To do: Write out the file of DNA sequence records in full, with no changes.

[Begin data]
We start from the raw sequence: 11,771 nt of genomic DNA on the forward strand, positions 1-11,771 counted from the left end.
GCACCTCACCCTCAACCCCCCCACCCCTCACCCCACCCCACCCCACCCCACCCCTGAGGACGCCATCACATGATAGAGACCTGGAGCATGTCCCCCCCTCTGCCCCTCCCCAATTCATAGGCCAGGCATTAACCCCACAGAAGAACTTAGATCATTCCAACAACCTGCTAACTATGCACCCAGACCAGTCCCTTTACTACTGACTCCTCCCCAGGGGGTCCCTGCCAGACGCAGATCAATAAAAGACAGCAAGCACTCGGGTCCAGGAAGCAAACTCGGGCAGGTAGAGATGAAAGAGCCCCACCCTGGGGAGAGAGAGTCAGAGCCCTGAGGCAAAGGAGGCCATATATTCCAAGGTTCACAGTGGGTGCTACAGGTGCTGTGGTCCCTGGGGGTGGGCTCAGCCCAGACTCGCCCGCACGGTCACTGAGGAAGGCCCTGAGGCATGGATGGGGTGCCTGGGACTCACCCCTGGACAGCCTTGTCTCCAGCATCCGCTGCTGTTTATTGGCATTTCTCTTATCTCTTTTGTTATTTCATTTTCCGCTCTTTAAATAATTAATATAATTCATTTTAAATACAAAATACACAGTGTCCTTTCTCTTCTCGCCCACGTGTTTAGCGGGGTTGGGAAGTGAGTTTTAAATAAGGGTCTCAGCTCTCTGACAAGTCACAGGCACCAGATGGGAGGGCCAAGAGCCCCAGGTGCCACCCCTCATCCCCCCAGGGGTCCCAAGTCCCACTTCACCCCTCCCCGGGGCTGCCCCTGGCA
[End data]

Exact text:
We start from the raw sequence: 11,771 nt of genomic DNA on the forward strand, positions 1-11,771 counted from the left end.
GCACCTCACCCTCAACCCCCCCACCCCTCACCCCACCCCACCCCACCCCACCCCTGAGGACGCCATCACATGATAGAGACCTGGAGCATGTCCCCCCCTCTGCCCCTCCCCAATTCATAGGCCAGGCATTAACCCCACAGAAGAACTTAGATCATTCCAACAACCTGCTAACTATGCACCCAGACCAGTCCCTTTACTACTGACTCCTCCCCAGGGGGTCCCTGCCAGACGCAGATCAATAAAAGACAGCAAGCACTCGGGTCCAGGAAGCAAACTCGGGCAGGTAGAGATGAAAGAGCCCCACCCTGGGGAGAGAGAGTCAGAGCCCTGAGGCAAAGGAGGCCATATATTCCAAGGTTCACAGTGGGTGCTACAGGTGCTGTGGTCCCTGGGGGTGGGCTCAGCCCAGACTCGCCCGCACGGTCACTGAGGAAGGCCCTGAGGCATGGATGGGGTGCCTGGGACTCACCCCTGGACAGCCTTGTCTCCAGCATCCGCTGCTGTTTATTGGCATTTCTCTTATCTCTTTTGTTATTTCATTTTCCGCTCTTTAAATAATTAATATAATTCATTTTAAATACAAAATACACAGTGTCCTTTCTCTTCTCGCCCACGTGTTTAGCGGGGTTGGGAAGTGAGTTTTAAATAAGGGTCTCAGCTCTCTGACAAGTCACAGGCACCAGATGGGAGGGCCAAGAGCCCCAGGTGCCACCCCTCATCCCCCCAGGGGTCCCAAGTCCCACTTCACCCCTCCCCGGGGCTGCCCCTGGCA